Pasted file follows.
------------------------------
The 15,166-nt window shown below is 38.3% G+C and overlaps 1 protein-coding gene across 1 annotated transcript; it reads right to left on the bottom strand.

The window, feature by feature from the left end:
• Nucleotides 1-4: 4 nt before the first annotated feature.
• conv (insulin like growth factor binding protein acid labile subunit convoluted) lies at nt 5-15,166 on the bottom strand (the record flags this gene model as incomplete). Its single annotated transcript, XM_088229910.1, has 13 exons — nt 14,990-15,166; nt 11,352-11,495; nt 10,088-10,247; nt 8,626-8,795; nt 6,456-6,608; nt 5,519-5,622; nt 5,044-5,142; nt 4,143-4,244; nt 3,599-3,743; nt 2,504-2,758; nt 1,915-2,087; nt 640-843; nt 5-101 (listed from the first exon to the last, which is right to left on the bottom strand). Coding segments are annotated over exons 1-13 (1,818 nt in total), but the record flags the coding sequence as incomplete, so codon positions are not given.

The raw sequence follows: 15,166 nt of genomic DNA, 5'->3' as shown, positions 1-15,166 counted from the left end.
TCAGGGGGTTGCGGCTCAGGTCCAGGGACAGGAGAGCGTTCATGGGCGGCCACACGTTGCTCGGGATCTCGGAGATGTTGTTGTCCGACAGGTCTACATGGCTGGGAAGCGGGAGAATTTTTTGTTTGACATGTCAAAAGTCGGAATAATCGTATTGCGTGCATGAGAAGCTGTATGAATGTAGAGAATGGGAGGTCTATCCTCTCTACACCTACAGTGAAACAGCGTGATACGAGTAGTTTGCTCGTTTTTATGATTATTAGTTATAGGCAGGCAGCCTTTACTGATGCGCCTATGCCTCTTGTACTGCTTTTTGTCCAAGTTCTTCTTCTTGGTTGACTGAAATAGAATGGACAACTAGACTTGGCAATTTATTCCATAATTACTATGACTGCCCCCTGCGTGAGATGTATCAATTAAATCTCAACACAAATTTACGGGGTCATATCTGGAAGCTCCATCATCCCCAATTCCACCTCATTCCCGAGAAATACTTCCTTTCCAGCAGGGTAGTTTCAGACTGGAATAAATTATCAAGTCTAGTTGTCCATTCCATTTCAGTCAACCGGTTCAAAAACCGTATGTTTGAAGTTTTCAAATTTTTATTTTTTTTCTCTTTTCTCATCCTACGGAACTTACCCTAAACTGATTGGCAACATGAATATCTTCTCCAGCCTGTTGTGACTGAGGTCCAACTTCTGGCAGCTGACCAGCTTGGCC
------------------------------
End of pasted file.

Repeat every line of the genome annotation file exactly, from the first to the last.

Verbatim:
The 15,166-nt window shown below is 38.3% G+C and overlaps 1 protein-coding gene across 1 annotated transcript; it reads right to left on the bottom strand.

The window, feature by feature from the left end:
• Nucleotides 1-4: 4 nt before the first annotated feature.
• conv (insulin like growth factor binding protein acid labile subunit convoluted) lies at nt 5-15,166 on the bottom strand (the record flags this gene model as incomplete). Its single annotated transcript, XM_088229910.1, has 13 exons — nt 14,990-15,166; nt 11,352-11,495; nt 10,088-10,247; nt 8,626-8,795; nt 6,456-6,608; nt 5,519-5,622; nt 5,044-5,142; nt 4,143-4,244; nt 3,599-3,743; nt 2,504-2,758; nt 1,915-2,087; nt 640-843; nt 5-101 (listed from the first exon to the last, which is right to left on the bottom strand). Coding segments are annotated over exons 1-13 (1,818 nt in total), but the record flags the coding sequence as incomplete, so codon positions are not given.

The raw sequence follows: 15,166 nt of genomic DNA, 5'->3' as shown, positions 1-15,166 counted from the left end.
TCAGGGGGTTGCGGCTCAGGTCCAGGGACAGGAGAGCGTTCATGGGCGGCCACACGTTGCTCGGGATCTCGGAGATGTTGTTGTCCGACAGGTCTACATGGCTGGGAAGCGGGAGAATTTTTTGTTTGACATGTCAAAAGTCGGAATAATCGTATTGCGTGCATGAGAAGCTGTATGAATGTAGAGAATGGGAGGTCTATCCTCTCTACACCTACAGTGAAACAGCGTGATACGAGTAGTTTGCTCGTTTTTATGATTATTAGTTATAGGCAGGCAGCCTTTACTGATGCGCCTATGCCTCTTGTACTGCTTTTTGTCCAAGTTCTTCTTCTTGGTTGACTGAAATAGAATGGACAACTAGACTTGGCAATTTATTCCATAATTACTATGACTGCCCCCTGCGTGAGATGTATCAATTAAATCTCAACACAAATTTACGGGGTCATATCTGGAAGCTCCATCATCCCCAATTCCACCTCATTCCCGAGAAATACTTCCTTTCCAGCAGGGTAGTTTCAGACTGGAATAAATTATCAAGTCTAGTTGTCCATTCCATTTCAGTCAACCGGTTCAAAAACCGTATGTTTGAAGTTTTCAAATTTTTATTTTTTTTCTCTTTTCTCATCCTACGGAACTTACCCTAAACTGATTGGCAACATGAATATCTTCTCCAGCCTGTTGTGACTGAGGTCCAACTTCTGGCAGCTGACCAGCTTGGCC